But, four days into his first semester, Mr. Laughner learned the most valuable lesson of his college career; that anyone could make a living as an artist. So, Mr. Laughner took his portfolio of drawings and walked across campus, presented it to the art school’s president, got in, and transferred immediately. “I would have ended up as some research scientist,” Laughner chuckles. After college, Laughner headed for the Big Apple to pursue his art career, grounded by the philosophy that, “every artist needs a day job.” Jack found work at a small bookshop, but the pay was minimal and the rewards diminutive, and pretty soon jack was on the lookout for other more stimulating opportunities. “I always thought it would be great to work in a museum,” he says, “even as a guard.” A few months later, in the fall of 2005, Mr. Laughner got his wish. He landed a job as a security guard at the top museum in the country, the Met.
While training for his new position, he met his wife Megan, who is also a guard at the Met. They got married last October. “I grew up in a small town where there were only a few books and then I went to school and that opened up a whole new world,” he says. “And the world opened up at the museum is completely immeasurable because of the resources that we have there.”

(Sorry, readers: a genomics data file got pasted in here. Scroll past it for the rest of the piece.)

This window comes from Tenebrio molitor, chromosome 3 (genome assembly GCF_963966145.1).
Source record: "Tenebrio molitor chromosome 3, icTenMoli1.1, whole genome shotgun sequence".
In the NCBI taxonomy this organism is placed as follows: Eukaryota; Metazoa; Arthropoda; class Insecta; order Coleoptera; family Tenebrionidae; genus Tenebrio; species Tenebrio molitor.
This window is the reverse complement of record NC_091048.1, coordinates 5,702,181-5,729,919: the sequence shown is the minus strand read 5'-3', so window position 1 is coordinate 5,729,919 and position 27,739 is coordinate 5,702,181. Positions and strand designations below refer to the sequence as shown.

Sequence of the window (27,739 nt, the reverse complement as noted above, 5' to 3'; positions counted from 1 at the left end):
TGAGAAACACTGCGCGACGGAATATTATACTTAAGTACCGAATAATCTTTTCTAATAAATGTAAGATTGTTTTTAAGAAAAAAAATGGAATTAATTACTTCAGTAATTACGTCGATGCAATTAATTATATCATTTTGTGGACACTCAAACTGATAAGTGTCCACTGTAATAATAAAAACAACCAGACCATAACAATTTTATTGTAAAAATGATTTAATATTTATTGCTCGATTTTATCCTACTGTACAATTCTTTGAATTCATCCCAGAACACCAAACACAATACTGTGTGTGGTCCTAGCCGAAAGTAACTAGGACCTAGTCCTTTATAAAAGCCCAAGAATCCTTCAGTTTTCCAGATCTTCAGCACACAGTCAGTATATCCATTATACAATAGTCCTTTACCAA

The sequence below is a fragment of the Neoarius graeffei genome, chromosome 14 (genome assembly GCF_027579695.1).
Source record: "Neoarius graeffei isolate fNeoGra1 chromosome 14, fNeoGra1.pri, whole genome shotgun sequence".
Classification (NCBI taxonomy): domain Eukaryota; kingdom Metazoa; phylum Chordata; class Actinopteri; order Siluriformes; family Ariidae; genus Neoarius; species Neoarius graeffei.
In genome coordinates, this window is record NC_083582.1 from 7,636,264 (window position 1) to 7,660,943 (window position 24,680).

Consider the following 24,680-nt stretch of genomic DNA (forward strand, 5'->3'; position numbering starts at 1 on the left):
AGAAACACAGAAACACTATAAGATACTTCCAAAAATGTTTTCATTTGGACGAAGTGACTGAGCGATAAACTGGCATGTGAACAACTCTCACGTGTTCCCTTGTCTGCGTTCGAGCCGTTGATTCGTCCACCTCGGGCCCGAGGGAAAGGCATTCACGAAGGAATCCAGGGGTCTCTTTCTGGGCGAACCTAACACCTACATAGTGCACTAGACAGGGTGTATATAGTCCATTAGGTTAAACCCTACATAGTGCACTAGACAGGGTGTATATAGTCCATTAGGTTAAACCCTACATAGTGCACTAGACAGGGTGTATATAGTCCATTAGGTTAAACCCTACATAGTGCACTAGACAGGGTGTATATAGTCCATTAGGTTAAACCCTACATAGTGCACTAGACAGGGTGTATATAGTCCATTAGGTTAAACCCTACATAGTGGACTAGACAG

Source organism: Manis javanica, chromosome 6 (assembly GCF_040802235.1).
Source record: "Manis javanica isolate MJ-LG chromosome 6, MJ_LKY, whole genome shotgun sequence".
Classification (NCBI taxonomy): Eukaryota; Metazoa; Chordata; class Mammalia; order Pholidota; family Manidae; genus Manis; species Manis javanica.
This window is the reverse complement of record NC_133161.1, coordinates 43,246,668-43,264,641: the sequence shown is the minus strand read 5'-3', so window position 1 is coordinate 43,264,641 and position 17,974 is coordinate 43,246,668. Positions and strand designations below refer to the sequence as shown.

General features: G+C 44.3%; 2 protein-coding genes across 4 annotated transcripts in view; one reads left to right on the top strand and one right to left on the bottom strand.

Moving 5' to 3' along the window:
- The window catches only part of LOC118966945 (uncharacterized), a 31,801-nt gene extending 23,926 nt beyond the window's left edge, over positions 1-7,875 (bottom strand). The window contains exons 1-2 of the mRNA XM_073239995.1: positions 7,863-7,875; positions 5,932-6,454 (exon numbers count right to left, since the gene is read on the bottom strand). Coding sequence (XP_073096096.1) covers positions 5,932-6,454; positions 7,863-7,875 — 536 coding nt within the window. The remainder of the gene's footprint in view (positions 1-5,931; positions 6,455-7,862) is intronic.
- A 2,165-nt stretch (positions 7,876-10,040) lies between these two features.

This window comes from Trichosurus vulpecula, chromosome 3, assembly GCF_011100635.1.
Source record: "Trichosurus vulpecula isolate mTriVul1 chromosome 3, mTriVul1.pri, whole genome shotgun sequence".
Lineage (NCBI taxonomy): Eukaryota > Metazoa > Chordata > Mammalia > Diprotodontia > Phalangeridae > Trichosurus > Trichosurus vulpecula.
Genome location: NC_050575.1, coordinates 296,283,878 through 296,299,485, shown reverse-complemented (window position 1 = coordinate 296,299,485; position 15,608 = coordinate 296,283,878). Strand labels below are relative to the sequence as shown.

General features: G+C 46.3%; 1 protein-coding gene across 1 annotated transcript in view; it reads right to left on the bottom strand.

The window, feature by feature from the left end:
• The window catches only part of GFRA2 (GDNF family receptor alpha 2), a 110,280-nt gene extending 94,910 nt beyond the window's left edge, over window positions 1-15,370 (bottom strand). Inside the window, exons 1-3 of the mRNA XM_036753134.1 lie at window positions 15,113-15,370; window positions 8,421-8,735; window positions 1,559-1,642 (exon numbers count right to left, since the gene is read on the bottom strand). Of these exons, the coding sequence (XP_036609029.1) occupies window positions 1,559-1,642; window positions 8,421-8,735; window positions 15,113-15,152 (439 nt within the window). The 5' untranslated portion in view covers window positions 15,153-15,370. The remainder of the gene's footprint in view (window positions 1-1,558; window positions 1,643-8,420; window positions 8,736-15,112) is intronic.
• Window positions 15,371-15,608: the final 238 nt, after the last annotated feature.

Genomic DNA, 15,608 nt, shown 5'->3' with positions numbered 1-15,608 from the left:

Mr. Laughner is responsible for the last two covers of Sw!pe magazine. For this issue’s cover, he used pen and ink to illustrate the tower of babel, “where the information desk normally is,” at the Museum. Mr. Laughner hopes to eventually make a living solely as an artist. “It would be my dream to you know wake up, have breakfast, and sit down at the drawing board and do my artwork and hopefully that would pay the bills. But no matter what I have to do, if I have to have a day-job for the rest of my life, I’m ready for that because I’m never going to stop drawing and creating artwork.” Christopher Boynton.
Lambert Fernando, an associate dispatcher at the Met and contributor to this issue of Sw!pe, says that he can’t imagine a better existence. For Mr. Fernando, “It’s nice not to have to worry or think about money. There’s no pressure.” A native of the Philippines, Mr. Fernando’s family moved here when he was a boy. After graduating from the School of Visual Arts, he worked a few odd jobs before learning of the security job at the Met from a friend of his who worked there. “I thought it would be a perfect place to establish myself as an artist,” he said.